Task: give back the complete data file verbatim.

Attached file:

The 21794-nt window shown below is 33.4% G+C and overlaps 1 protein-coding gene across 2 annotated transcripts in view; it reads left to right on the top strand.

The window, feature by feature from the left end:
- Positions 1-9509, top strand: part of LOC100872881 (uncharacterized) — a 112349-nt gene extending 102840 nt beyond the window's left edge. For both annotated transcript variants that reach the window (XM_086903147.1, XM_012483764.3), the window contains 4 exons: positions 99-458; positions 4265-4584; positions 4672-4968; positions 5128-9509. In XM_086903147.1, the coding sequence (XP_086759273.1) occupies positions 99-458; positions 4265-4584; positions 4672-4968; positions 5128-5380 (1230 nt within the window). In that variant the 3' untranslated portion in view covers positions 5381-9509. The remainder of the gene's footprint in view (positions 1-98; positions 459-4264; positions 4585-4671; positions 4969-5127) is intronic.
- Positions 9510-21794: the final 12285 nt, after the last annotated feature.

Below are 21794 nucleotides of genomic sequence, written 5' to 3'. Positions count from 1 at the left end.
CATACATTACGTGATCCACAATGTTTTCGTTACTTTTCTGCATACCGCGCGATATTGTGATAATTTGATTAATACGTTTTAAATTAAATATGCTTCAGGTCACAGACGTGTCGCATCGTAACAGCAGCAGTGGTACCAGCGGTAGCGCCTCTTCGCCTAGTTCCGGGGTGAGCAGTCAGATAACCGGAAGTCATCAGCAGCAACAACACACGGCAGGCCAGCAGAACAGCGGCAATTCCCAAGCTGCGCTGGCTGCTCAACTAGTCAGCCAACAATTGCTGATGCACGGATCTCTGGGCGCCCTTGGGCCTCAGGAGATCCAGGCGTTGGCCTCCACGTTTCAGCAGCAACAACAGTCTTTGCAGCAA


The 21794-nt window shown below is 33.4% G+C and overlaps 1 protein-coding gene across 2 annotated transcripts in view; it reads left to right on the top strand.

The window, feature by feature from the left end:
- Positions 1-9509, top strand: part of LOC100872881 (uncharacterized) — a 112349-nt gene extending 102840 nt beyond the window's left edge. For both annotated transcript variants that reach the window (XM_086903147.1, XM_012483764.3), the window contains 4 exons: positions 99-458; positions 4265-4584; positions 4672-4968; positions 5128-9509. In XM_086903147.1, the coding sequence (XP_086759273.1) occupies positions 99-458; positions 4265-4584; positions 4672-4968; positions 5128-5380 (1230 nt within the window). In that variant the 3' untranslated portion in view covers positions 5381-9509. The remainder of the gene's footprint in view (positions 1-98; positions 459-4264; positions 4585-4671; positions 4969-5127) is intronic.
- Positions 9510-21794: the final 12285 nt, after the last annotated feature.

Below are 21794 nucleotides of genomic sequence, written 5' to 3'. Positions count from 1 at the left end.
CATACATTACGTGATCCACAATGTTTTCGTTACTTTTCTGCATACCGCGCGATATTGTGATAATTTGATTAATACGTTTTAAATTAAATATGCTTCAGGTCACAGACGTGTCGCATCGTAACAGCAGCAGTGGTACCAGCGGTAGCGCCTCTTCGCCTAGTTCCGGGGTGAGCAGTCAGATAACCGGAAGTCATCAGCAGCAACAACACACGGCAGGCCAGCAGAACAGCGGCAATTCCCAAGCTGCGCTGGCTGCTCAACTAGTCAGCCAACAATTGCTGATGCACGGATCTCTGGGCGCCCTTGGGCCTCAGGAGATCCAGGCGTTGGCCTCCACGTTTCAGCAGCAACAACAGTCTTTGCAGCAA